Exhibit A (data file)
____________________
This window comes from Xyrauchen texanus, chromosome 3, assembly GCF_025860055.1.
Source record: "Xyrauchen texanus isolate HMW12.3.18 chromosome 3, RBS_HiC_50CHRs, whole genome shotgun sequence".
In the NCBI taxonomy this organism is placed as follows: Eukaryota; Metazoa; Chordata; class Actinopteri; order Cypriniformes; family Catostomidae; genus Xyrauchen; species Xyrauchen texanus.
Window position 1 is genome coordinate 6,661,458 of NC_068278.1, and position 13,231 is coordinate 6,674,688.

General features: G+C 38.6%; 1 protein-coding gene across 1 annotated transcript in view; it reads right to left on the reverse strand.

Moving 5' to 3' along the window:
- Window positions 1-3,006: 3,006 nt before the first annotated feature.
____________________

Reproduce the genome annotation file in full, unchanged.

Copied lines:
This window comes from Xyrauchen texanus, chromosome 3, assembly GCF_025860055.1.
Source record: "Xyrauchen texanus isolate HMW12.3.18 chromosome 3, RBS_HiC_50CHRs, whole genome shotgun sequence".
In the NCBI taxonomy this organism is placed as follows: Eukaryota; Metazoa; Chordata; class Actinopteri; order Cypriniformes; family Catostomidae; genus Xyrauchen; species Xyrauchen texanus.
Window position 1 is genome coordinate 6,661,458 of NC_068278.1, and position 13,231 is coordinate 6,674,688.

General features: G+C 38.6%; 1 protein-coding gene across 1 annotated transcript in view; it reads right to left on the reverse strand.

Moving 5' to 3' along the window:
- Window positions 1-3,006: 3,006 nt before the first annotated feature.